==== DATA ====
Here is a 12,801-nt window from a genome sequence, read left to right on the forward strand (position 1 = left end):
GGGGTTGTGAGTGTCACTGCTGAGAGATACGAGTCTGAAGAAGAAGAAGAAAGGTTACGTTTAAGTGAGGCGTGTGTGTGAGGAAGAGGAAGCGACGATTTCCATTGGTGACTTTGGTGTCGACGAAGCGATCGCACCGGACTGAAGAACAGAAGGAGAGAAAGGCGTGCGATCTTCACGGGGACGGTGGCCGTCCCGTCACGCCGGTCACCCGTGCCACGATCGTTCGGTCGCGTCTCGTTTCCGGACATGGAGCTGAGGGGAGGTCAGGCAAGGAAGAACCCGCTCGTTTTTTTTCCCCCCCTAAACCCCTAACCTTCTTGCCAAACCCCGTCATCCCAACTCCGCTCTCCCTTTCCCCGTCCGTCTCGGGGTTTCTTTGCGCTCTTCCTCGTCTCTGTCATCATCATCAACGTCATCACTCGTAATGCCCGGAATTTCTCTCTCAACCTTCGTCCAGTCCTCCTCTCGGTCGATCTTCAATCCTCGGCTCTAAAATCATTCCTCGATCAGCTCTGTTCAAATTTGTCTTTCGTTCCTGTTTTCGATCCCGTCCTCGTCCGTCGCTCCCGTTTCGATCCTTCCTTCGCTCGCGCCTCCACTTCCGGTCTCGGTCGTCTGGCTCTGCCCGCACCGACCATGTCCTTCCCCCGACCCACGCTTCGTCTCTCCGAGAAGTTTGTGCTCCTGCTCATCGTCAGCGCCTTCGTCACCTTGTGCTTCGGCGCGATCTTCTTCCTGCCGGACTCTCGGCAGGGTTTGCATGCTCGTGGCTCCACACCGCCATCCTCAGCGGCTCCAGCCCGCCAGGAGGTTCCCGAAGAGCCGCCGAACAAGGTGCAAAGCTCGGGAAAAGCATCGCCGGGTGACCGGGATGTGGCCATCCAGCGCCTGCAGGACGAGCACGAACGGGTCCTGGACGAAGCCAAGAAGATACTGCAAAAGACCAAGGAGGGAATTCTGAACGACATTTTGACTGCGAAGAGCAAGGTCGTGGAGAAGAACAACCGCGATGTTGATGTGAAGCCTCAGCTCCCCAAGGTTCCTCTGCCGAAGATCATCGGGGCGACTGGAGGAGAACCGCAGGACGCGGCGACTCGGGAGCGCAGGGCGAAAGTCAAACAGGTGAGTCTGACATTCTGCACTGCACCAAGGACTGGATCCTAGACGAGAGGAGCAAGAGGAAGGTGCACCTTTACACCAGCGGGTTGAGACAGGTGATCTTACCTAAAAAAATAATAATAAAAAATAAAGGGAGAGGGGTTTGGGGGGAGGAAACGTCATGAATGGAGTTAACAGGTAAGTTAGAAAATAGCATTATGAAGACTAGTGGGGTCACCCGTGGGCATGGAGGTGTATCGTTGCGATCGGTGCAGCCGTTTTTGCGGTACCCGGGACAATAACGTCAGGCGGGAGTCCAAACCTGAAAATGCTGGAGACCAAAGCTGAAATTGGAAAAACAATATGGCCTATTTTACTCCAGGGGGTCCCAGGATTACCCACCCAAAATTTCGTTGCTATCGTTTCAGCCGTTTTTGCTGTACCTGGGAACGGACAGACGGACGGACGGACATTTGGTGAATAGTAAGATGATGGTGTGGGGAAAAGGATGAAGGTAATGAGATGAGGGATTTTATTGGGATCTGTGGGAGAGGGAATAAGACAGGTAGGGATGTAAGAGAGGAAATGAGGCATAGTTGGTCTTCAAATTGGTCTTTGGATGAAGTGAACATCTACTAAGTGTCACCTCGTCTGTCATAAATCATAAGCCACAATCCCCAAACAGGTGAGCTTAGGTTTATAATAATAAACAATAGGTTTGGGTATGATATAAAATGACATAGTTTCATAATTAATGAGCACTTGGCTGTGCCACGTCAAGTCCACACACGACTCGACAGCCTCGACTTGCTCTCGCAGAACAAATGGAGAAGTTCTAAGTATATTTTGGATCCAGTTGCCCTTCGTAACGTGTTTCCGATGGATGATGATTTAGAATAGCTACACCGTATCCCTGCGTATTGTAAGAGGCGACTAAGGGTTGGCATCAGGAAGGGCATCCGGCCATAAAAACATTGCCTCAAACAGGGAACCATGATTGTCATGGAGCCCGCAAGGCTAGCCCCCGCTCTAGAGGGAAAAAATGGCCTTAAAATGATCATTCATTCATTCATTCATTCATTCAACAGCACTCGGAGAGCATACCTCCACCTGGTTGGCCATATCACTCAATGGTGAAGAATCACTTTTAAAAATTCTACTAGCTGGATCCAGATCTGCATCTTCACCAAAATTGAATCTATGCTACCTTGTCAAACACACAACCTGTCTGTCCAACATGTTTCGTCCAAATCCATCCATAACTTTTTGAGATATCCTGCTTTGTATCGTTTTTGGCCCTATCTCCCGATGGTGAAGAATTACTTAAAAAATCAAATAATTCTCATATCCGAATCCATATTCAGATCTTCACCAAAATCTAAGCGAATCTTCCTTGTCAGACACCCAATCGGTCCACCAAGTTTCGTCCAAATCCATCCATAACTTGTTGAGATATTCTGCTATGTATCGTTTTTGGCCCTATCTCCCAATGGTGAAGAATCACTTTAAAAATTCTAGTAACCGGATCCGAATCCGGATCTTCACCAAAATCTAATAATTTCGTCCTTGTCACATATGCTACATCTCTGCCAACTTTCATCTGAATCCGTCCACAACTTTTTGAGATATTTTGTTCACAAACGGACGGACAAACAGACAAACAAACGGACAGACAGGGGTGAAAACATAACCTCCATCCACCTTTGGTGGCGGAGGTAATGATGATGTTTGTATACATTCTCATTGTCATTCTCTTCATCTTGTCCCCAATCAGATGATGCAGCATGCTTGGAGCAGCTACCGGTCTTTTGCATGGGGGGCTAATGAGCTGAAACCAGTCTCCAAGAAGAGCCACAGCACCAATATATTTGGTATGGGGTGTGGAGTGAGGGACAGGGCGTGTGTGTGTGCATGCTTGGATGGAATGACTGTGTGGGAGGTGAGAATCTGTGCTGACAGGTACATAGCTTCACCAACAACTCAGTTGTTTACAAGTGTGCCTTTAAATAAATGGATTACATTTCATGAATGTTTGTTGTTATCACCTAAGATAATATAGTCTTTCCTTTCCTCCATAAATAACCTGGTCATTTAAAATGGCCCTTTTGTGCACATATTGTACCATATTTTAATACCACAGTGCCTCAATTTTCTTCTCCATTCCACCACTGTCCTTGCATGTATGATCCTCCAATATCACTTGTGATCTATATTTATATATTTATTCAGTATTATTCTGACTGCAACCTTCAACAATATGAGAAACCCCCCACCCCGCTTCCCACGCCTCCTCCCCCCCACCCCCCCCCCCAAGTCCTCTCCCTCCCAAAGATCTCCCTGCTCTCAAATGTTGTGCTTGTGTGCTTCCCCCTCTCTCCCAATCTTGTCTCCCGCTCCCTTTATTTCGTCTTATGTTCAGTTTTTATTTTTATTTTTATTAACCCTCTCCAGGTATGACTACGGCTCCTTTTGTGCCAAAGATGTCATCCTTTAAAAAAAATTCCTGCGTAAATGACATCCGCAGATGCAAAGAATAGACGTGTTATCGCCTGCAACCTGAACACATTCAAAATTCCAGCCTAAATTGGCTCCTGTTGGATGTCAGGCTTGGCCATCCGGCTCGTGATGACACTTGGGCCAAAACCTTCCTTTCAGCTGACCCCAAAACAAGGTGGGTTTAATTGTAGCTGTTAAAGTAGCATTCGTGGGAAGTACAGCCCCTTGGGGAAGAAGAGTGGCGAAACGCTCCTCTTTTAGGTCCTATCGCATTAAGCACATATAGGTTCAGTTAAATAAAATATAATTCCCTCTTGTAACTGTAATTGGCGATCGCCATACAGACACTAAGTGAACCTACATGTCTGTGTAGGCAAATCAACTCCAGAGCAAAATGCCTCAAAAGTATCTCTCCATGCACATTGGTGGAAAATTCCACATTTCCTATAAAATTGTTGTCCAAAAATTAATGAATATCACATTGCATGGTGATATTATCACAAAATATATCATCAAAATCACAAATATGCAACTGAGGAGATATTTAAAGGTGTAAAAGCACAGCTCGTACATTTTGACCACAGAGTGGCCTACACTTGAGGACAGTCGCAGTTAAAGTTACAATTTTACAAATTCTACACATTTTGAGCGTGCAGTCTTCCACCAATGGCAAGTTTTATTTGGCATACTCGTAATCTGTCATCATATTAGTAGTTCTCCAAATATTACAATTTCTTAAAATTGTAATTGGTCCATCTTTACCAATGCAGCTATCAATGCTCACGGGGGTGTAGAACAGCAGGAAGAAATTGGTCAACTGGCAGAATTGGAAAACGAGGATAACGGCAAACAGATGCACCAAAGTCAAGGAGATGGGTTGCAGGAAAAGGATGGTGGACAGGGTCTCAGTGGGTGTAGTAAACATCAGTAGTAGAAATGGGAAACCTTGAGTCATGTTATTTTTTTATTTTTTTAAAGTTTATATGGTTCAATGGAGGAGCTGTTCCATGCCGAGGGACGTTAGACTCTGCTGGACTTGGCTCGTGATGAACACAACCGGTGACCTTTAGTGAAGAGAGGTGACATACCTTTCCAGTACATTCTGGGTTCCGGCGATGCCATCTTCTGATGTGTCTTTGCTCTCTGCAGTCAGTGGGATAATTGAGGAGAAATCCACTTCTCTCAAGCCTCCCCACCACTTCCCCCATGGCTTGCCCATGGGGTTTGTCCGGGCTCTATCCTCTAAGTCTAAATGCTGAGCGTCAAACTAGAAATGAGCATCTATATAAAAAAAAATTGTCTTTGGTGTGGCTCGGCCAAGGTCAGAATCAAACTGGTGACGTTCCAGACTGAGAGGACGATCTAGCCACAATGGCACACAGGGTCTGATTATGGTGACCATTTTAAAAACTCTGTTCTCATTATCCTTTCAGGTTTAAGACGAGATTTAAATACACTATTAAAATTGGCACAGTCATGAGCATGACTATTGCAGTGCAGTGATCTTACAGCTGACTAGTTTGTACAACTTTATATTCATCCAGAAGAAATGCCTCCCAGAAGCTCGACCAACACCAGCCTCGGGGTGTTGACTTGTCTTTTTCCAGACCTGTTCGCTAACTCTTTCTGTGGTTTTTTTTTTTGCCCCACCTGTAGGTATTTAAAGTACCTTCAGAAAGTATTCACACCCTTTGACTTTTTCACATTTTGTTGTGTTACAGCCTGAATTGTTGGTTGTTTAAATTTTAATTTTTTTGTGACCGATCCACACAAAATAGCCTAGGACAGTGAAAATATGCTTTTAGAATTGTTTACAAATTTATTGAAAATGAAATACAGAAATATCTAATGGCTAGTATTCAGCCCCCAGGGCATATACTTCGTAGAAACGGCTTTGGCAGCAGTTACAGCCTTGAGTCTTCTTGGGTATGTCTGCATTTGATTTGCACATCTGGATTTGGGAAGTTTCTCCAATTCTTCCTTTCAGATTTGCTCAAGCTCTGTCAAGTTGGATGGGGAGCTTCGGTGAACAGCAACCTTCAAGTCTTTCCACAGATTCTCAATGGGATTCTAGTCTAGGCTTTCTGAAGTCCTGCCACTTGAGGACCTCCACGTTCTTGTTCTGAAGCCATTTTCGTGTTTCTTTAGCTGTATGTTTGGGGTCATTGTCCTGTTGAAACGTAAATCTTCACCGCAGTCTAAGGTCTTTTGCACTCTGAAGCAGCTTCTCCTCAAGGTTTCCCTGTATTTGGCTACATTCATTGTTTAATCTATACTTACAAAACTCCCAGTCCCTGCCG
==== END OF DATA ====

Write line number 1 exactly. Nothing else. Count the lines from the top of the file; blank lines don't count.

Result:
Here is a 12,801-nt window from a genome sequence, read left to right on the forward strand (position 1 = left end):